Robert Draper, writing for The New York Times Magazine:
That her opponents would hyperbolize any errant move by their foremost Texas enemy should come as no surprise. Still, the scrutiny of her back story speaks to more than simply a politician’s bumpy quest to win an office that no one in her party has held since Ann Richards left it in 1995 (and, in so doing, provide a road map for how Democrats could succeed in other solidly Republican states). It also calls into question whether Sheryl Sandberg’s exhortations for women to “lean in” to their careers are transferable to the more hidebound and judgmental world of political campaigning. As former Gov. Jennifer M. Granholm of Michigan, a Democrat, told me: “Politics is so far behind the other sectors, I guess because in a democracy you have to appeal to the broadest spectrum in order to get elected. People still expect a more traditional thing from female politicians. Calling a man ambitious is seen as a positive thing. With a woman, it’s a negative.”
Former Gov. Christie Whitman of New Jersey, a Republican, put it this way: “It’s not that the questions about the accuracy of her narrative are illegitimate. It’s the intensity of the questioning that’s so disheartening.” Whitman recalled having herself been chided for spending time on vacation with her children after her primary race for governor — proof of lacking fire in the belly — just as Davis is now being condemned as a maternally deficient careerist for not spending enough time with hers. The persistence of a gender-based double standard, Granholm said, “is the oldest story in the book.”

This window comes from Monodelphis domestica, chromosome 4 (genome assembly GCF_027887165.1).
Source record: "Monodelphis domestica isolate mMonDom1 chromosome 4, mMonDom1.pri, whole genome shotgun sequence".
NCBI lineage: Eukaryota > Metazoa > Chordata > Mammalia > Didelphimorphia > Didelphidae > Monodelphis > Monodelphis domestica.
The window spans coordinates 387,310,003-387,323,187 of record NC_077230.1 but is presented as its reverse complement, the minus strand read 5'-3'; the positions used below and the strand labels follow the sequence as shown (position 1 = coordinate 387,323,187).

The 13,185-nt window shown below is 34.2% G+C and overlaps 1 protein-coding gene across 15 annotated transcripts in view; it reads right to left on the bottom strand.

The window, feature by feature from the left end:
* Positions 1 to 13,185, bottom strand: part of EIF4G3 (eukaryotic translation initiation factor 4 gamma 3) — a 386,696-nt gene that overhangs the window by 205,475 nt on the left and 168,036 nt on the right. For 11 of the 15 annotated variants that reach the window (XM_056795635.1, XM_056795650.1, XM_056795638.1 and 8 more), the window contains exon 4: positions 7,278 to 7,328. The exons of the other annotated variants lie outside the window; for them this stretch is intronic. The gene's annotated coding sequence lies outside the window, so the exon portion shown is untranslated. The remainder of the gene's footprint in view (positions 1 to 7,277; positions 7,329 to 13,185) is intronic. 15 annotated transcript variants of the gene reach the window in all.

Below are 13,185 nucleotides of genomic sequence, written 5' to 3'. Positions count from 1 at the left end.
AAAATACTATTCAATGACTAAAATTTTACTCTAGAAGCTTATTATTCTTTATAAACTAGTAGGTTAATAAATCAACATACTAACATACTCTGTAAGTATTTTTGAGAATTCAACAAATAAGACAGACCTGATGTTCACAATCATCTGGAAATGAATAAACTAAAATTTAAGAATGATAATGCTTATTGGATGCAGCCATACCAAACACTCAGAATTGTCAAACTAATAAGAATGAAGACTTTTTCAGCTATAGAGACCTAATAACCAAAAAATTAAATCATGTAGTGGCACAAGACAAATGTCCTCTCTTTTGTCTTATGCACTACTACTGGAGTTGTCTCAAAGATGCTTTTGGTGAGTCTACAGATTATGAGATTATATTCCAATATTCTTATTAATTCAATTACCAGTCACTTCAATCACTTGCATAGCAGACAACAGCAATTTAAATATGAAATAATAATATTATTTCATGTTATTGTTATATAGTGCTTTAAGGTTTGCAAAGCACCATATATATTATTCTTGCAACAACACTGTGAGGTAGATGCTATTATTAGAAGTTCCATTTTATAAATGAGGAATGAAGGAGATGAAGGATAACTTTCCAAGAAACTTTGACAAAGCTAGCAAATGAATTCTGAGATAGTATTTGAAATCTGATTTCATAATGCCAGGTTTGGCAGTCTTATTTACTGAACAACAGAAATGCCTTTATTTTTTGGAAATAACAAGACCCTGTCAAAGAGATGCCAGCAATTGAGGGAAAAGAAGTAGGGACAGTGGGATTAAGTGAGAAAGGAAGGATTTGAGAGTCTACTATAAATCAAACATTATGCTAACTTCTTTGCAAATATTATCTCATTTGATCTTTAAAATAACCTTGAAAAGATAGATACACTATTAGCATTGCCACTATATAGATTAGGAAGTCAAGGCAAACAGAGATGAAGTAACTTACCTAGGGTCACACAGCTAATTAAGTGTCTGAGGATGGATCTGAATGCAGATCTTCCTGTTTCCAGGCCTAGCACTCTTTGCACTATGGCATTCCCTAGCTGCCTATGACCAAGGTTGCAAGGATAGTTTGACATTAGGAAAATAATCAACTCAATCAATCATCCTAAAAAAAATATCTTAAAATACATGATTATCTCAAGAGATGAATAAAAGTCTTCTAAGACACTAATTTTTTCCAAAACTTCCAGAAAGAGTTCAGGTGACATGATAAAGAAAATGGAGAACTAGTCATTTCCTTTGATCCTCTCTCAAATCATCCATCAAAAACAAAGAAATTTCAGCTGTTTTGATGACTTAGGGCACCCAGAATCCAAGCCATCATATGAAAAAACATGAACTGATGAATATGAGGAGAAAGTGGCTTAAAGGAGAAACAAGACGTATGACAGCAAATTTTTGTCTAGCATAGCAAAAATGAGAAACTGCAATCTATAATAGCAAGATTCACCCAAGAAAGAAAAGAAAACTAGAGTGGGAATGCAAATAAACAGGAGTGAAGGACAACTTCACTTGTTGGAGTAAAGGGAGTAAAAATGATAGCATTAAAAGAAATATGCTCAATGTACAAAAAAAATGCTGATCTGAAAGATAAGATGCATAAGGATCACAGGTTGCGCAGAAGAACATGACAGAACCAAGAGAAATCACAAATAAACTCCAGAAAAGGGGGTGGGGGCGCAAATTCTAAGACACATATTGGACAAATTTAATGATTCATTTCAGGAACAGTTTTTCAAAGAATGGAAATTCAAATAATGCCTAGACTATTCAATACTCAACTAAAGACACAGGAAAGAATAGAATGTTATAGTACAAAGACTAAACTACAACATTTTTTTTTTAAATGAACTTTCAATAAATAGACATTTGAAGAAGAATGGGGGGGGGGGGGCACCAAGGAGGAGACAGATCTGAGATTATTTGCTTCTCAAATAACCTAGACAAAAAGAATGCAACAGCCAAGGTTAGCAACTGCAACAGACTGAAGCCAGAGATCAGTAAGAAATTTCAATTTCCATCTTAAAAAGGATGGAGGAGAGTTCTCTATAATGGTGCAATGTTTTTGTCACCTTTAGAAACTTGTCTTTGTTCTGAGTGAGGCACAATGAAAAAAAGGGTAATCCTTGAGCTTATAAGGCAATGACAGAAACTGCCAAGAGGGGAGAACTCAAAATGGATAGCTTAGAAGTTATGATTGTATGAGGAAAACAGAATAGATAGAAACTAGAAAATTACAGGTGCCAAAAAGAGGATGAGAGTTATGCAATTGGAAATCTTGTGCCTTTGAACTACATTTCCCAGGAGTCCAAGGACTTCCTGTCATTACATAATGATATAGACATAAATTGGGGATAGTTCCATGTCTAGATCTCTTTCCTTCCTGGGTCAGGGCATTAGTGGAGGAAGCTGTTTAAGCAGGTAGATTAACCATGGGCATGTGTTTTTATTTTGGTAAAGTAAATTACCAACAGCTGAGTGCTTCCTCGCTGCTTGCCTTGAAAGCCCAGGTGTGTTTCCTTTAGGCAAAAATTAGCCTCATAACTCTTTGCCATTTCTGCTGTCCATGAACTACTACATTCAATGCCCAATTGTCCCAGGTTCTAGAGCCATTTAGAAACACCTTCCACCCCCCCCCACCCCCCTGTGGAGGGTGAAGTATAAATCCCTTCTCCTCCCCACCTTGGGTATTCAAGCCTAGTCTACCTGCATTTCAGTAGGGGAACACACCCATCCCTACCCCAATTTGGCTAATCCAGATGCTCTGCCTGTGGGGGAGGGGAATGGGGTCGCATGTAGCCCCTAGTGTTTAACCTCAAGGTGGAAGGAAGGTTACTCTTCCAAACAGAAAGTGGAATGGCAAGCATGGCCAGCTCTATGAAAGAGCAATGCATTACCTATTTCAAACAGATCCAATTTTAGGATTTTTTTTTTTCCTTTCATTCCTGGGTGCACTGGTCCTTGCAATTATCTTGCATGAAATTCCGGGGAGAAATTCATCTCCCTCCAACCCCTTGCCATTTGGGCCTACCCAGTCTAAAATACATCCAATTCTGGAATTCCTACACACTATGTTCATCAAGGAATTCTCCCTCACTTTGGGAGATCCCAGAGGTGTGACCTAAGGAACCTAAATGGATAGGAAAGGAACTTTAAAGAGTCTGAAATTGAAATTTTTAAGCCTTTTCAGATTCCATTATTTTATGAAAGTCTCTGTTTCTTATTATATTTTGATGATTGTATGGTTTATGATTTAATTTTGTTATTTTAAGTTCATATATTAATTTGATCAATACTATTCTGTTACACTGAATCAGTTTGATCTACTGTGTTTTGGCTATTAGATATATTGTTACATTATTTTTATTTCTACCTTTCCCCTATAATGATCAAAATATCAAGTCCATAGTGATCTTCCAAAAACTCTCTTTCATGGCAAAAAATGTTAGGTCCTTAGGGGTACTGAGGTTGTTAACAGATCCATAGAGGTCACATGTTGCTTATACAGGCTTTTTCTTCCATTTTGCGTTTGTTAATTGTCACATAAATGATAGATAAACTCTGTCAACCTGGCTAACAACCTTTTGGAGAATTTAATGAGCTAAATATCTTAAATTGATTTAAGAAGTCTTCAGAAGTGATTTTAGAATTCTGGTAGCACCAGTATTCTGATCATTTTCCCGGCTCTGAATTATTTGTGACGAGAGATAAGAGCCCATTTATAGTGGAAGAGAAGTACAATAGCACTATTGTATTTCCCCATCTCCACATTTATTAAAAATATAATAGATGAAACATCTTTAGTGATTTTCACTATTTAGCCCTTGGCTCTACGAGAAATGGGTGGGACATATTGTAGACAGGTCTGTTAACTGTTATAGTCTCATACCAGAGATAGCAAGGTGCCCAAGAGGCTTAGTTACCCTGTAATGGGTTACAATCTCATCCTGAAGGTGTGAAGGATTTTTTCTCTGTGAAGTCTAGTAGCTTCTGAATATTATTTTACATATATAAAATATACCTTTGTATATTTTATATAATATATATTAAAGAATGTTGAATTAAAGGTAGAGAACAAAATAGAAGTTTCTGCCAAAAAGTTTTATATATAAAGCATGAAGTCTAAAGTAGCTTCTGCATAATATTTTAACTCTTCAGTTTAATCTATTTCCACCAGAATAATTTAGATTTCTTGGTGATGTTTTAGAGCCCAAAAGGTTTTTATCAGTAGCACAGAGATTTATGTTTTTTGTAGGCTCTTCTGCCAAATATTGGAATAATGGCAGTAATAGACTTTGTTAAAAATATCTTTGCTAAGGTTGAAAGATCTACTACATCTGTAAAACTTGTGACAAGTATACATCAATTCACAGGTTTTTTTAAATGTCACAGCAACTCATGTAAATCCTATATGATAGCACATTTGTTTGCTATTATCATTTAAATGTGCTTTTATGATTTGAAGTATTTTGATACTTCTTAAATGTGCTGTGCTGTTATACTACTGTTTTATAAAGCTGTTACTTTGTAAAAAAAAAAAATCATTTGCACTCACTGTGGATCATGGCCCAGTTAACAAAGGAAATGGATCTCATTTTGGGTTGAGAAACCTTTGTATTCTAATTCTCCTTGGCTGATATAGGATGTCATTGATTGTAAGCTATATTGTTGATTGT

Several narrative threads are tugged in this piece and I’m not sure that they are all brought to a fulfilling conclusion, but the questions asked are all important. It felt good to put some actual context to the name/face that many liberals/Democrats are all in a tizzy over. The gender-related stuff was most appealing to me, probably because of my negative reaction to finding out about these fuzzy biographical spots in her “story” and because I don’t claim to much understand Texas politics, which seems to operate in its own sphere of weirdness.
I think the biggest mainstream question is this: can a female politician who has built her national recognition on, like it or not, a Pro Choice foundation, gain traction. The theorist in me thinks so.